Having made a lot of “15-minute concert dance and 5-minute pas de deux,” LeCrone wants to move toward creating longer works with larger casts. She also hopes to collaborate with a composer. While music is one inspiration for her, she gets most excited when talking about her dancers—their backgrounds, personalities, idiosyncrasies. “What inspires me most is being in the studio with them,” she says. “When I choreograph a piece, it’s about the people who are in it. It’s about how we relate as human beings.”
Upcoming projects: YAGP Gala, April 16; evening-length program for the Joyce Theater’s Ballet Festival, Aug. 13–14. P
Siobhan Burke writes about dance for The New York Times and Dance Magazine.
Agon. The Goldberg Variations. In the Upper Room. We hear these titles today and think, “Classics.” But at what point does a ballet achieve that status?
For Peter Boal, when the ballet was Alexei Ratmansky’s Concerto DSCH, almost instantly. “I had a really strong reaction to that work,” says Boal of first seeing DSCH at New York City Ballet, shortly after its 2008 premiere. “It felt as fresh as some of the Robbins premieres that I’d seen, some of the Balanchine premieres I’d seen. It tapped into humor. It had strong classical technique and elements of experimentation. It used the ensemble incredibly well. I felt like I was seeing one of the greats unveiled.”
It wasn’t long before Boal, the artistic director of Pacific Northwest Ballet, brought the brisk, bright, architectural work to PNB, presenting it on a mixed bill titled Contemporary 4 in 2011. The Seattle Times critic Moira Macdonald greeted the program with a simple request, echoing the rave reviews that DSCH had received in New York: “More Ratmansky, please.”
Every generation has its classics. Ratmansky is one of a handful of contemporary choreographers making ballets that, if their rapturous reception and increasingly global presence are any indication, might prove to be the classics of tomorrow. Right up there with DSCH—which, in addition to its Seattle run, has traveled overseas to the Mariinsky Ballet and La Scala—are Christopher Wheeldon’s Polyphonia and Wayne McGregor’s Chroma. Fourteen companies in six countries, have acquired Polyphonia since New York City Ballet first performed it in 2001. Chroma, which premiered in 2006 at The Royal Ballet, has entered the repertories of San Francisco Ballet, the Bolshoi Ballet, Royal Danish Ballet, National Ballet of Canada, Boston Ballet and, most recently, Alvin Ailey. Whether we’ll call these “classics” decades from now remains to be seen. But at the very least, as Ib Andersen, the artistic director of Ballet Arizona, puts it, “They have legs.”
Which raises a simple question: Why? What accounts for how widely these ballets are performed, for their appeal to artistic directors in search of new repertory? Is it some objective “greatness”? Or more practical assets, like the ease and efficiency of producing them? Is it the excitement they bring to audiences, the artistic challenge they offer dancers?
In the case of Polyphonia, all of the above. At once strident and playful, the 10-section work, set to Ligeti piano pieces, shuttles eight dancers between demanding solos, duets and trios. The costumes are spare—a nod to Balanchine’s “leotard ballets”—and the set nonexistent, save for a muted backdrop, letting the eye focus in on the blade-like mechanics of the body. As Wheeldon says, “It’s low on production and high on dance, which makes it easy to stage yet a rich experience for both audience and dancer. Plus it offers eight dancers soloist roles.”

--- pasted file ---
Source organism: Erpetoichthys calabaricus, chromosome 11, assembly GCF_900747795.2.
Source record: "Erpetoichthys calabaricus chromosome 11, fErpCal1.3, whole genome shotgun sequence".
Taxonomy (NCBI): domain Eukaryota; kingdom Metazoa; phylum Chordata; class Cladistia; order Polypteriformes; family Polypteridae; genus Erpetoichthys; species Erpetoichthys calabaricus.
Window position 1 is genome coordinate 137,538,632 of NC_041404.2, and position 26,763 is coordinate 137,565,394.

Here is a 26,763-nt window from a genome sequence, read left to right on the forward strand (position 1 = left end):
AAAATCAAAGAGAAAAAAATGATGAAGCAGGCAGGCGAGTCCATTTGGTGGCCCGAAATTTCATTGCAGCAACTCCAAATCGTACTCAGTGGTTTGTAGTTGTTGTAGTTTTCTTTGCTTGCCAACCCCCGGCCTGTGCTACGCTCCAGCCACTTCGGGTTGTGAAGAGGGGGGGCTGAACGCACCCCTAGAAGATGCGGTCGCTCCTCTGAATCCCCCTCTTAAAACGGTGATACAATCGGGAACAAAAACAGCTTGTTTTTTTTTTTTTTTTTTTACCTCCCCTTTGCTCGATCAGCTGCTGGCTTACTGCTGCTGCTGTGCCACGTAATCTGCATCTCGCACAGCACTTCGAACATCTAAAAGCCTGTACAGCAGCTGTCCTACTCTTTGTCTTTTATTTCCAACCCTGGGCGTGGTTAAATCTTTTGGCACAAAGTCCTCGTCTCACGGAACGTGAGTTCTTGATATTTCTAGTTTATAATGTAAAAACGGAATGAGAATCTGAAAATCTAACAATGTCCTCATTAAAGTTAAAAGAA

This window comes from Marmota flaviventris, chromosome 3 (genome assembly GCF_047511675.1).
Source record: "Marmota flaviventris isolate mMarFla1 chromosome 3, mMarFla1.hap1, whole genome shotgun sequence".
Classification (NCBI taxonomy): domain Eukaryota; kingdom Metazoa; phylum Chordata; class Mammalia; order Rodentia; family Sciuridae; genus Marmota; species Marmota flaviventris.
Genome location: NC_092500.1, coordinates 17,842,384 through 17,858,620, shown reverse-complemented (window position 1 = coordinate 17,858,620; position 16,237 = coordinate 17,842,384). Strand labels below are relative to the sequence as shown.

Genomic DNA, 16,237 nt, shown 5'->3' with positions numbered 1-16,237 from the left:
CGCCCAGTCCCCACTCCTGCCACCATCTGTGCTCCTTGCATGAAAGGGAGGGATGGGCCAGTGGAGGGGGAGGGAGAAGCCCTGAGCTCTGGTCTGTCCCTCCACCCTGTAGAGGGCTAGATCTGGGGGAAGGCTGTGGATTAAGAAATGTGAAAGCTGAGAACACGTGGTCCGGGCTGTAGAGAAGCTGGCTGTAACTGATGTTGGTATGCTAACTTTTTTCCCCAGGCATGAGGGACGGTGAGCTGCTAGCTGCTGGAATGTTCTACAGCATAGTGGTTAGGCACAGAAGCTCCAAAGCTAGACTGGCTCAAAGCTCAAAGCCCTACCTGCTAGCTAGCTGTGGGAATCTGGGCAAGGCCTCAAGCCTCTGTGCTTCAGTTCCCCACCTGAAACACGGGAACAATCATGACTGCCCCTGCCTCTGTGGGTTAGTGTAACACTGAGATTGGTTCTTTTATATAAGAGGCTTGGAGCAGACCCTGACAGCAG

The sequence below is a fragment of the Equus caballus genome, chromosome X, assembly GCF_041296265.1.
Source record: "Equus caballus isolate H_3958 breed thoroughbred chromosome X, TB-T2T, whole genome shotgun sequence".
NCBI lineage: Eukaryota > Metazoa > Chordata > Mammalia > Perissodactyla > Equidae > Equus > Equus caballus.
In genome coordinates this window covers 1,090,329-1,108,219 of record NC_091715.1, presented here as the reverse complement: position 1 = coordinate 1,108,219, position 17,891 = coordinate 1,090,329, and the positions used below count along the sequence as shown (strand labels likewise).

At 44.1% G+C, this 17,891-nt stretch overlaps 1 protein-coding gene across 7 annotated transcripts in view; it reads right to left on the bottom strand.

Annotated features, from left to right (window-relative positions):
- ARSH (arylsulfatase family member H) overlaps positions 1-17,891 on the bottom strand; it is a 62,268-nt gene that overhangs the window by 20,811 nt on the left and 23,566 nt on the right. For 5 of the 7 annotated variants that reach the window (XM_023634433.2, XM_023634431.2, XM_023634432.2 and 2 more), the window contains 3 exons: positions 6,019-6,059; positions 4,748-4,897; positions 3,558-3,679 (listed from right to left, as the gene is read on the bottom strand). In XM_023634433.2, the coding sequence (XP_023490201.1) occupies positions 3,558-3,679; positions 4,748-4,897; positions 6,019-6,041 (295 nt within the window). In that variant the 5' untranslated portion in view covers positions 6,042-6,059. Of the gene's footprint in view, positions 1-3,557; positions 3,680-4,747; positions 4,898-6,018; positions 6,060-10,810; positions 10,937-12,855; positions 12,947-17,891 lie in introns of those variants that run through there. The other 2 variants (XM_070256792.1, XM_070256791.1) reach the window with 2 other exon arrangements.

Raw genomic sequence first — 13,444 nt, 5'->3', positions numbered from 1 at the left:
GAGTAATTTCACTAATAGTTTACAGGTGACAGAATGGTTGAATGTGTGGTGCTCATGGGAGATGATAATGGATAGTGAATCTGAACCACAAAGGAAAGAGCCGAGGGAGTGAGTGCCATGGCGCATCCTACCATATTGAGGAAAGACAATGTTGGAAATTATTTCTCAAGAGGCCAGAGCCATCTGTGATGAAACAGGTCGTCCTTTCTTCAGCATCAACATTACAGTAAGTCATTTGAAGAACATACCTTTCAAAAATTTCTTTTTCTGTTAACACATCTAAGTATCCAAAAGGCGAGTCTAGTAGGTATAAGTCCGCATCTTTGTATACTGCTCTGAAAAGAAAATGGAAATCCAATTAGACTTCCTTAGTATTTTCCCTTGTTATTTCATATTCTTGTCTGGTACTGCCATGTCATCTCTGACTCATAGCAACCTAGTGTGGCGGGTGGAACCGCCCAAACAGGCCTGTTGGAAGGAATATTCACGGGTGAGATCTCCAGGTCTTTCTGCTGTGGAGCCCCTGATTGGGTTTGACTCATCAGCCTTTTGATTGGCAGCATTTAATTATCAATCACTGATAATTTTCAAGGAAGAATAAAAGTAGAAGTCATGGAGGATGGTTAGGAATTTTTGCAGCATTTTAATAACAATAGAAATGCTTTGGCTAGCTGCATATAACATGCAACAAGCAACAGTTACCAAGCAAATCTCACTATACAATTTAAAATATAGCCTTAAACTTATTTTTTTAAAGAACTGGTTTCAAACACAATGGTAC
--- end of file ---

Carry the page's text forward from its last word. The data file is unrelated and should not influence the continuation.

And not just any roles, but richly layered ones: “Each dance has its own little story,” Wheeldon adds, “so it demands dancers with a great sense of theater and imagination in order to transcend the technical demands of the choreography.” He observes that the ballet “seems to take pleasure in new interpretations. It allows the individuals to shine and their own personal character to come out.”
“It has good bones,” says Andersen, who brought Polyphonia to Ballet Arizona in 2009. “It’s structured in such a way that your mind keeps itself busy. It is not so predictable—there aren’t many choreographers who are not predictable after a while.”
That sense of invention also impressed Boal, who brought the work to PNB—the company’s first taste of Wheeldon—in 2007. “It’s interesting when you feel like you can see the world in just eight bodies,” Boal adds. “Polyphonia really runs a gamut of expression and unexpected form. You think there’s only so much you can do with two legs and two arms, but Chris came up with a whole lot more.” Like Wheeldon, he notes that the ballet “wears its multiple casts well,” suiting new dancers as much as its original interpreters.
McGregor’s Chroma, with its barely-there beige costumes and austere set by the British architect John Pawson, may also seem “low on production”—but deceptively so, says Helgi Tomasson, the artistic director of San Francisco Ballet, which gave Chroma its U.S. premiere in 2011. “You can call it minimalist,” Tomasson says of Pawson’s set, which frames the stage with three towering white walls, one open at the back to serve as an entryway for the 10 dancers. But despite the “linear and clean” aesthetic, he explains, “it’s very complicated to put up.”
As, too, is McGregor’s famously pliant choreography, which prods the body into creaturely realms, often thrusting dancers into sensuous confrontations. “He really challenges and stretches the dancers, bends them—you name it,” Tomasson says. “He has them going into positions that, again, we don’t normally see the body going into—like a rubber doll sometimes.”
“It’s not easy dancing, and it took them a little while,” he adds, referring to the dancers cast in the piece, “but they got it.” Joby Talbot’s clashing, brass-heavy score was difficult in a different sense: not something that Tomasson would “sit down and listen to on its own,” he says. Layered with McGregor’s preening, elastic movement, though, it clicked: “I felt the score fit very well what he was doing. They came together.”
For the moment, Chroma, Polyphonia and Concerto DSCH have a broad appeal—which also stems from what they offer even the most accomplished dancers: a steep challenge. But for Tomasson, the term “new classic” inspires some skepticism. “It’s fantastic. It’s very now,” he says of Chroma. “Will it be very now in 20 years?” Andersen takes a similar stance. What makes something a classic? “Time,” he replies. “Time, time, time.”
Siobhan Burke is a New York dance writer. She contributes frequently to The New York Times and Dance Magazine.